4.) ADE staff have meant well, but Department policies and priorities made difficult situations even worse for families.
The Auditor General commended the Department’s program staff, who were “professional and courteous in more than 99% of [customer service] calls.” Likewise, the current administration impressively lowered the backlog of unreviewed expense reports from prior years, bringing the number down from 36,000 to 20,000. In aggressively prioritizing this objective, however, the Department seemingly lost sight of first serving families. For example, the Auditor General revealed that ADE’s protocols needlessly elevated expense reporting rules above parents’ needs and even common sense:
“The Department’s enforcement of its quarterly expense report deadline for parents/guardians who made no purchases during a quarter resulted in…inefficient use of Program staff’s time, and unnecessary burdens for parents/guardians… We identified 321 Program accounts that had no purchases during the first quarter of fiscal year 2020….[yet] award monies for the next quarter was delayed for 86 of the 321 Program accounts.”
As the auditors report, these delays caused more than mere inconveniences to families, as one delay, for example, “prevented a parent/guardian from using Program monies to make a private school tuition payment of nearly $700 for which the parent/guardian could not be reimbursed with Program award monies.”
5.) The Department’s breach of thousands of ESA families’ private data this January was part of a larger pattern.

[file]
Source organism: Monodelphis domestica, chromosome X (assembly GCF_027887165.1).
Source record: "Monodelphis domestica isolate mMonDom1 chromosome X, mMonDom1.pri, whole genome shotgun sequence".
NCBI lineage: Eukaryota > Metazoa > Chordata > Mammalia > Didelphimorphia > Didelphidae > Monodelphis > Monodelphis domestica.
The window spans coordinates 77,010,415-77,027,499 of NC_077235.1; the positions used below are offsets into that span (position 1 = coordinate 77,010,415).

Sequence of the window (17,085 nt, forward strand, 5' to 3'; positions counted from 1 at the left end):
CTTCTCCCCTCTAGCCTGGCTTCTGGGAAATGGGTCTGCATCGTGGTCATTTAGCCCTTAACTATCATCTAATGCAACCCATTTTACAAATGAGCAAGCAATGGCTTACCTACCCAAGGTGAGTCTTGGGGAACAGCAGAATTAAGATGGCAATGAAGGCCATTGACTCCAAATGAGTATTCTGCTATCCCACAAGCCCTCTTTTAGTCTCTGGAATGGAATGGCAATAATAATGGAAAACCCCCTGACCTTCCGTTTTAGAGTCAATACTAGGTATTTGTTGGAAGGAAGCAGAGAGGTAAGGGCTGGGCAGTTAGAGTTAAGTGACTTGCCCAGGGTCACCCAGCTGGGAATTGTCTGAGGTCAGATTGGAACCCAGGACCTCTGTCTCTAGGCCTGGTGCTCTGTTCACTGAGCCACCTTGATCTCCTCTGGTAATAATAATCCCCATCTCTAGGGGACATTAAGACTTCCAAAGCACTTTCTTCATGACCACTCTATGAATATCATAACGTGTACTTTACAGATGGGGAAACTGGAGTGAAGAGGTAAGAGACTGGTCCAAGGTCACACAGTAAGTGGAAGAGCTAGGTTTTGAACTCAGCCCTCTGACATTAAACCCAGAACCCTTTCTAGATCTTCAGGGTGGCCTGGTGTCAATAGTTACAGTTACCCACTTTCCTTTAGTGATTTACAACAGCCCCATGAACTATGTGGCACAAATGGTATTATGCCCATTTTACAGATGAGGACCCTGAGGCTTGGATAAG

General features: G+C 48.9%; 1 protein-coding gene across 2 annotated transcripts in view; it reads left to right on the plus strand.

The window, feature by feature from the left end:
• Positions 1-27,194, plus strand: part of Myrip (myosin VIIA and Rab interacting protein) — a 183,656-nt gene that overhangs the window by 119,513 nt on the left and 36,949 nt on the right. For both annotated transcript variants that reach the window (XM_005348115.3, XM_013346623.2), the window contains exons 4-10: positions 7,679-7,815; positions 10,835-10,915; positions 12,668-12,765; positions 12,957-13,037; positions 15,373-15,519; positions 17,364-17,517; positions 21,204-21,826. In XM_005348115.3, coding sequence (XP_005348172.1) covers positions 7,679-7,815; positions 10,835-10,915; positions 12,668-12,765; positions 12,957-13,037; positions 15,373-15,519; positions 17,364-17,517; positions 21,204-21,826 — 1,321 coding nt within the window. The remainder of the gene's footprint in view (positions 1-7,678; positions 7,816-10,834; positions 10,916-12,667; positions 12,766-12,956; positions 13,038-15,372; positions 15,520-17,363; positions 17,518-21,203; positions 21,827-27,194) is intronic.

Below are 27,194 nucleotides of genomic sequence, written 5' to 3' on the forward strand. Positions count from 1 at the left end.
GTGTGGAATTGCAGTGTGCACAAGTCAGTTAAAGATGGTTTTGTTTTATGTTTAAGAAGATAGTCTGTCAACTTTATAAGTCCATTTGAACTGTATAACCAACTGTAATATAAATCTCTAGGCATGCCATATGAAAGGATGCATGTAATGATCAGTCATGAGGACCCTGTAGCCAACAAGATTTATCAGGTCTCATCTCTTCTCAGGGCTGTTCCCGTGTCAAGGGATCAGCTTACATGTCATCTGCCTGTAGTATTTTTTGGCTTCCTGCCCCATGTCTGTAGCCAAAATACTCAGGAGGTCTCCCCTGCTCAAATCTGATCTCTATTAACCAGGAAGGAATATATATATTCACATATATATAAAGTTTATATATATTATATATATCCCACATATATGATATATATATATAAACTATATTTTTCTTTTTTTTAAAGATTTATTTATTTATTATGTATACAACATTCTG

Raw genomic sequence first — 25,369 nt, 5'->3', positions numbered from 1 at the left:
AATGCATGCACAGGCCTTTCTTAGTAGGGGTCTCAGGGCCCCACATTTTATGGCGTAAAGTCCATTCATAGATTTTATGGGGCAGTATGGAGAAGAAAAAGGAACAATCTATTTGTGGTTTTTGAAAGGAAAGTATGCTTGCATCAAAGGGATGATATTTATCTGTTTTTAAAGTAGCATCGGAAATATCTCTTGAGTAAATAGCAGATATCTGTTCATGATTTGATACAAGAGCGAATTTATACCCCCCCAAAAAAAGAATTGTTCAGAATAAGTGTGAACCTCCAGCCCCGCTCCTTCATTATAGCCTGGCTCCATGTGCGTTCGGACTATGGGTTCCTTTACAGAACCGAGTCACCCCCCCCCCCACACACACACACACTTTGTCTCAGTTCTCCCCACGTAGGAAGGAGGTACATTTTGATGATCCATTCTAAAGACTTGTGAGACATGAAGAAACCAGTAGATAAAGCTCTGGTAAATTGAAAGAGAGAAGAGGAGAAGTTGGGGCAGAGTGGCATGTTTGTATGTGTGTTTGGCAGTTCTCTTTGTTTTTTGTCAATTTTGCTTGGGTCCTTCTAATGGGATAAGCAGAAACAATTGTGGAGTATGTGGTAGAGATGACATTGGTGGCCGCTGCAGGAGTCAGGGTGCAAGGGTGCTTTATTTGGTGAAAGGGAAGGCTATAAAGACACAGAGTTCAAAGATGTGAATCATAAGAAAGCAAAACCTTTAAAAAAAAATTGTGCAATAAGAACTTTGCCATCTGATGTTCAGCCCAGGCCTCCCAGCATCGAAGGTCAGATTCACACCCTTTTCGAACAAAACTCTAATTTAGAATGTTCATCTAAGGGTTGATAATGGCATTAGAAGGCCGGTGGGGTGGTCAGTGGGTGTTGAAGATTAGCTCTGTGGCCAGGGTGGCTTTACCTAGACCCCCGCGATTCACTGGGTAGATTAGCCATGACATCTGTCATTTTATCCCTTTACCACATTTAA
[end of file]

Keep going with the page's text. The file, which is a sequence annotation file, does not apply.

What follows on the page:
Auditors found that four out of 14 (nearly one-third) of sampled public record requests fulfilled by the Department in 2019 contained “improperly redacted personally identifiable information.”
6.) This audit should remind us that policy debates are generally more nuanced than social media suggests.
After years of ADE asking for the maximum amount of administrative funding allowed under the formula and arguing that its customer service failures are due to staffing shortages—not ill-will—the audit makes clear that many of the administrative failures of the Department predate the current administration and have been exacerbated by high turnover (57% per year) and stretched staff capacity.
At the same time, the audit makes clear that certain policies and priorities adopted by the Department (unaffected by funding levels) have needlessly—and in some cases, severely—aggravated families’ experience with the program. The audit findings likewise suggest that legislators’ apparent skepticism of cutting a blank check to program administrators regardless of behavior was not unreasonable. For example, the argument that inadequate administrative funding has been responsible for fraud seems at odds with the dramatic drop in purchases made at unauthorized vendors (from $700,000 in 2018 to $30 in 2019) which was achieved without a funding increase. And, as mentioned above, legislators have seemingly avoided wasting millions of dollars a year in extra bureaucracy above what the Auditor General has actually called for by abolishing the automatic administrative funding formula.
Hopefully, the recently enacted program funding and reforms—coupled with the high-caliber work from the Auditor General—will help ensure a smoother, more successful program for the 7,600 students now benefitting from an ESA, as well as the thousands of families who will join in years to come.
Matt Beienburg is the Director of Education Policy at the Goldwater Institute.